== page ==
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Maslow Experts (software and hardware)


#1

There is no doubt @bar is a very busy man even if all he did was answer posts on this forum all day and I know he does much more than that. Who else is just as familiar with the software, hardware and machine capabilities as he is?

Maybe we can spread the help a little to lighten his load. I default to asking him directly but there are plenty that have a very reliable and vast knowledge of the Maslow. Many answer or are involved in just about every post. This is an amazing forum with great people and talented smart people.

If we have a software question, who are others we can call out directly for an individual question? Likewise for hardware?


#2

I think that’s the beauty of the forums. When you have a question, you never know who is busy or who is knowledgeable about the piece of code or hardware in question. By posting your question to the forums, you almost always get a quick response and the rest of the community gets the benefit of the response.

Right on.


#3

The most knowledgeable and experienced folks are frequenters of these forums. Posting in the forums is the fastest way to get to all  the experts.

This is a community and all the conversations that take place here are for the benefit of everyone in the community… not that you can’t PM someone for a private conversation, but technical challenges (and their solutions) are shared by everyone here.


#4

Understood and I agree with both of you. I guess this was a silly topic since I got a little caught up with calling out someone specifically in a post. My thought was I don’t expect every user to read every thread. So if I have a topic going on about “size of screw thread” but quickly want to ask something related to software, I could call a few people out using @ that are familiar with software (instead of always defaulting to one person) who otherwise might not have ever seen that thread.


#5

Rest assured, the people that can really help you see it all :slight_smile:


#6

Yes, it’s a bit like Kibo. (obscure early Internet reference that reveals my age)


#7

Oddly (and believe me, this is odd for an open forum) most users read every thread! This truly is a unique community you’re a part of.

Your topics have an average of 200 views and over a dozen replies; you’re definitely making high-quality posts and reaching the right people.

I think the best practice is to default to all people, and not call anyone out unless you’re certain only that person can answer the question. That’s accomplished by simply posting a new topic in the proper category.

Also, I’m not sure if you’re referring to asking a software question in a topic about screw threads, but it’s usually bad practice to conflate issues in a single topic. A software question belongs in one of the software categories and a screw thread question belongs in one of the hardware categories. That’s a forum thing; not specific to the Maslow community!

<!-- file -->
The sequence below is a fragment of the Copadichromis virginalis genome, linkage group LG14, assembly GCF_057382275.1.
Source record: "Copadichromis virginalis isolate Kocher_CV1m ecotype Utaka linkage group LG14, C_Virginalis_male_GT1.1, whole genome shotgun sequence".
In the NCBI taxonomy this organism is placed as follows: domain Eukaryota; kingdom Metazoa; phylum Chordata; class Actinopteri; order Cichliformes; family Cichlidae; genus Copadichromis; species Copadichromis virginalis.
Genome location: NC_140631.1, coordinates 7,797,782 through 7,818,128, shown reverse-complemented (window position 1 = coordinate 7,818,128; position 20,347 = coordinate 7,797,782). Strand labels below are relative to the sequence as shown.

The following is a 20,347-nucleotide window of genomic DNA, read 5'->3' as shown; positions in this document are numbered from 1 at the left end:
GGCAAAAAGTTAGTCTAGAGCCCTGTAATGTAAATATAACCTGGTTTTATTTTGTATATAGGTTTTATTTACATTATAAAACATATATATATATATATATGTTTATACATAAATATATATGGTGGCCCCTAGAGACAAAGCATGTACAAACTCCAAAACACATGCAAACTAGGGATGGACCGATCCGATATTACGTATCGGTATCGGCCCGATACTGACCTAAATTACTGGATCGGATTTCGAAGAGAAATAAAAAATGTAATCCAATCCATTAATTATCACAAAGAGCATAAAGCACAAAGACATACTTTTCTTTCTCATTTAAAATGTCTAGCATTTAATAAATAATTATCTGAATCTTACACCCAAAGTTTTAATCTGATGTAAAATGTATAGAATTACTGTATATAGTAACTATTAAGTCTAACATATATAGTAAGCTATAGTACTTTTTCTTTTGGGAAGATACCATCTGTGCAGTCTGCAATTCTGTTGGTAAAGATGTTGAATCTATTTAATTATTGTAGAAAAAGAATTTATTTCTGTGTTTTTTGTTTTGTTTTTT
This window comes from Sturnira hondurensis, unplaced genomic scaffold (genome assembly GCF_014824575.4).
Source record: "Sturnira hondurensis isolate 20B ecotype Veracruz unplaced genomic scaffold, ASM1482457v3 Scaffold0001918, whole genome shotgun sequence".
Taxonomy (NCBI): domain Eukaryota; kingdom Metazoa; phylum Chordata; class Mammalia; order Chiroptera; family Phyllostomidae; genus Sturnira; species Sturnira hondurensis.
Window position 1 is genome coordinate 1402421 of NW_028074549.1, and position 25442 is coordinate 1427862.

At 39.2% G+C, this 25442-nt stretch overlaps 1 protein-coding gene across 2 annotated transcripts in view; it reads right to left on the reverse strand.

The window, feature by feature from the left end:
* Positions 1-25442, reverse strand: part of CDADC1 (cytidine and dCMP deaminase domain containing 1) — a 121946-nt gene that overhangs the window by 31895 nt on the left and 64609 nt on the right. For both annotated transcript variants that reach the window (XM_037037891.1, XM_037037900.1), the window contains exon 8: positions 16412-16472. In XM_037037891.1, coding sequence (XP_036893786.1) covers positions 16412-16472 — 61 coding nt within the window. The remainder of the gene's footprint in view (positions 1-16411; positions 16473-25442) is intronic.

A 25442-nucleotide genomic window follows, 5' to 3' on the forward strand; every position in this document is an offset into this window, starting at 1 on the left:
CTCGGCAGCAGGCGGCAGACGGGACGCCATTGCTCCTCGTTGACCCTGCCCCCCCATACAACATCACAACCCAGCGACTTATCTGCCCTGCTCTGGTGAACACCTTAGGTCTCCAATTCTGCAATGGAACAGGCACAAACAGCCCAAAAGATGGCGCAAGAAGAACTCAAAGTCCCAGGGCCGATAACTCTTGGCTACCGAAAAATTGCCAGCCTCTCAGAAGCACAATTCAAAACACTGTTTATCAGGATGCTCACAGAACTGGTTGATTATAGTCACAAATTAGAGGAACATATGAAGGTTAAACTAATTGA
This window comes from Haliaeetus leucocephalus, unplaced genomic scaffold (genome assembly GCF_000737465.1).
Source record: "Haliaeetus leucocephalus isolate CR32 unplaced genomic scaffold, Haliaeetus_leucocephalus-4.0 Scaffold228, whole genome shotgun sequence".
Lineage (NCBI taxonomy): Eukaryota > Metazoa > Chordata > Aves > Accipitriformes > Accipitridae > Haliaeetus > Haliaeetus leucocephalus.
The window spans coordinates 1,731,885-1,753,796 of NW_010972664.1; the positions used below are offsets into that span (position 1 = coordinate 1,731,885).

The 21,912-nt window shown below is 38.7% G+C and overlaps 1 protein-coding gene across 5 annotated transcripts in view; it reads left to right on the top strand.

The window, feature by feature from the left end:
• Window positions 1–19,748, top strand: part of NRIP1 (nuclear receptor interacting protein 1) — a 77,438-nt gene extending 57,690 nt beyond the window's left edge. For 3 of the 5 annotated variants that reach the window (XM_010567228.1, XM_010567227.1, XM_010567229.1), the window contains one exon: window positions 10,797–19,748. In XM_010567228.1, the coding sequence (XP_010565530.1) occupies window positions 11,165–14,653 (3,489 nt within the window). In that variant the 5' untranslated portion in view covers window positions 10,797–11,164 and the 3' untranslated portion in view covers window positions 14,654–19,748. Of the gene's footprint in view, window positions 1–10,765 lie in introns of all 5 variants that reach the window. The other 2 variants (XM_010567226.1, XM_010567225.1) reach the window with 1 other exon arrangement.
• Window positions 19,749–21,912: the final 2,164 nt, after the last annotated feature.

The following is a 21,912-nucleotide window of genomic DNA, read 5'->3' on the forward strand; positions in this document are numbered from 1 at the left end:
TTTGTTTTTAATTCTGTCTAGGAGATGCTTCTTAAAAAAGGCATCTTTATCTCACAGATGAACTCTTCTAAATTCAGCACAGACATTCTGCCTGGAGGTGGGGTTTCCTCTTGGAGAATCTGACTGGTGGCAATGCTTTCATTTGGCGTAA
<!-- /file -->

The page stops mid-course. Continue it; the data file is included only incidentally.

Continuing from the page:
#8

I looked it up, you must be like really old :slight_smile:


#9

I can believe that. I have alerts on every category! I at least see and read every new thread and spend more time reading than I probably should.

I was looking more for a short list of people that are heavily involved in the software and would know most software questions. Based on the massive new frame design thread, I gathered who knew the most about best recommended dimensions and hardware set up. Software changes kind of happen in the background.

The community is great. I’ll just defer to everyone.


#10

I looked it up too (and I’m likely older than @jwolter, started with an 026) anded up confused (no, not that old), found robots and shopping carts.

Which Kibo?


#11

Perhaps this from the Usenet days?


#12

login to github and set yourself to watch all the different maslow repositories

That will get you e-mails about every issue and PR posting (including comments)


#13

That would be the one. Kibo knew whenever someone referred to him, simply by doing a grep (Unix search) on the entire Usenet feed. It wasn’t a sophisticated “hack”, but he was the first to think of it. Usenet was small enough that you could do things like that those days.


#14

They had their playground issues back then, as well.


#15

Nah. We were all perfectly civil to each other, the rules of engagement were fully agreed to, and we never had to deal with clueless new users who didn’t understand those rules. :wink:

@Jayster, have I adequately derailed your thread with a pointless tangent? Sorry, about that, though it’s been a fun trip down memory lane.


#16

Actually a good demonstration that every tread is read :slight_smile:


#17

Memories from the days Usenet was fun, interesting, and not 90%+ binaries.

We had a partial Usenet feed from Sprint, skipped the binaries because of bandwidth (full T1 cost us around $4K/mo iirc) but provided links to alternate sources. Got the usual “censorship” screamers. Even that saturated our 10M Ethernet (remember those?) after a couple years, moved from hubs to 100M switches and two parallel lans.

Anything left of Usenet? Haven’t even checked for a few years


#18

@Jayster It does not always need experts. Sometime a user remembering a similar question in another post and sharing the link is enough.
I see drawback in addressing individuals as follows:

  • With a product under development, not all experts have the same opinion on some subjects. (they still stay friends :slight_smile: ) You benefit from getting feedback from various sides.
  • We cover the timezones from New Zealand (UTC +12) to Alaska (UTC -10). Depending on when you ask, you might need to wait for one specific expert to get out of bed or back from work. By asking open, you can catch the sleepless, the early birds and the lunchtimers.